When Debby Shore was in college, she volunteered at a District shelter for runaway youth—children experiencing significant conflict with their parents, children who had been abused and no longer felt safe at home, and children whose parents were on drugs or in prison. They lacked stable relationships with family, and were homeless as a result.
When that organization collapsed, Shore, inspired and undeterred, decided to found her own, and Sasha Bruce Youthwork was born.
Now celebrating its 40th year, Sasha Bruce Youthwork (SBY) has reunited more than 13,000 homeless youth with their families and continues to combat the homelessness of 3,000 young people in our area. Tracy Bernstein, former senior advisor to the United States Chief of Protocol and now chair of SBY’s board of directors, works to spread the word about SBY in the community.
“I was invited to come to an event that they had about seven years ago, and I was shocked that I hadn’t heard about an organization that was doing such critical work in the city for such an important, at-risk, underserved group,” says Bernstein, herself a mom of four kids.
Since that time, Bernstein has worked tirelessly on SBY outreach and events, such as the one taking place at the Howard Theatre in April. The benefit concert, sponsored through a new partnership with Maryland-based MOM’s Organic Market—a fitting association, considering the family-oriented nature of the store’s name and philosophy—will raise money for SBY programs and participants.
MOM’s Organic, which opened its first DC store in October, is owned by Scott Nash, who met Bernstein at a fundraiser and was captivated by the idea of helping the District’s homeless youth.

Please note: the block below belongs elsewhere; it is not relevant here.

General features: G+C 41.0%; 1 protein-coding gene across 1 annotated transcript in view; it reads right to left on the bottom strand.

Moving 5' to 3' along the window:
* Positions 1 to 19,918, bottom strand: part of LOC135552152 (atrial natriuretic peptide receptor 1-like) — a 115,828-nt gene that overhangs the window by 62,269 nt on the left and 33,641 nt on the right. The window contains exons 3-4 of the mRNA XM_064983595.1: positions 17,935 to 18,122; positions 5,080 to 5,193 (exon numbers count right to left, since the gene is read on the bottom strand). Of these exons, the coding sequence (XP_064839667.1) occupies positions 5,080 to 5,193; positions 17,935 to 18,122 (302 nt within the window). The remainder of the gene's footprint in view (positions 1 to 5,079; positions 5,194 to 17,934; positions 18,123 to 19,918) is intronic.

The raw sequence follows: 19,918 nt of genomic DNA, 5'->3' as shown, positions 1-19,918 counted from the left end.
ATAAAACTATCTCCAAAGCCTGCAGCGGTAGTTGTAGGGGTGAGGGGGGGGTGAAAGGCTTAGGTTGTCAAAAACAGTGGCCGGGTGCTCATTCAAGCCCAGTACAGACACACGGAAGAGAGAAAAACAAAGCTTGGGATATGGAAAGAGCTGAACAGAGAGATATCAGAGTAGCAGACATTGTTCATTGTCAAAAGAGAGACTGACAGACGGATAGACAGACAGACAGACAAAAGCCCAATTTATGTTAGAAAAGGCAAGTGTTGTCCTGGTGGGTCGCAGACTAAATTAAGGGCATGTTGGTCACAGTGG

“One of the main reasons we’re motivated to make money is to do good with it, and Sasha Bruce definitely qualifies as an organization that’s doing good,” says Nash, a father of three.
The impact of all these SBY champions can be seen in women such as Cinnamon Pittman, a 22-year-old single mother who has participated in SBY’s programs and come out stronger for them. Pittman had a rocky relationship with her mother, who was addicted to drugs throughout Pittman’s childhood. Pittman was living with her mother and brother when tensions reached a boiling point and Pittman ended up leaving her house with her one-year-old son, Shane. “I was calling around and trying to find transitional or independent living options, and I came across Olaiya’s Cradle at Sasha Bruce,” says Pittman. “I put my name on a waiting list, and two hours later they called me back for an interview.”
For young women like Pittman, who have a child but may not have the stability of schooling or a job to find an apartment of their own, the Olaiya’s Cradle group home offers a place to stay long-term while they get on their feet.
Additionally, SBY advises its residents on skills like job-hunting, and pairs them with local mom volunteers to offer support and guidance.
“We want to provide them with mentors who can be role models,” says Shore. “And mentors who are mothers too have been through the challenge that [parenting] is, even in the best of circumstances.” For more information, go to sashabruce.org.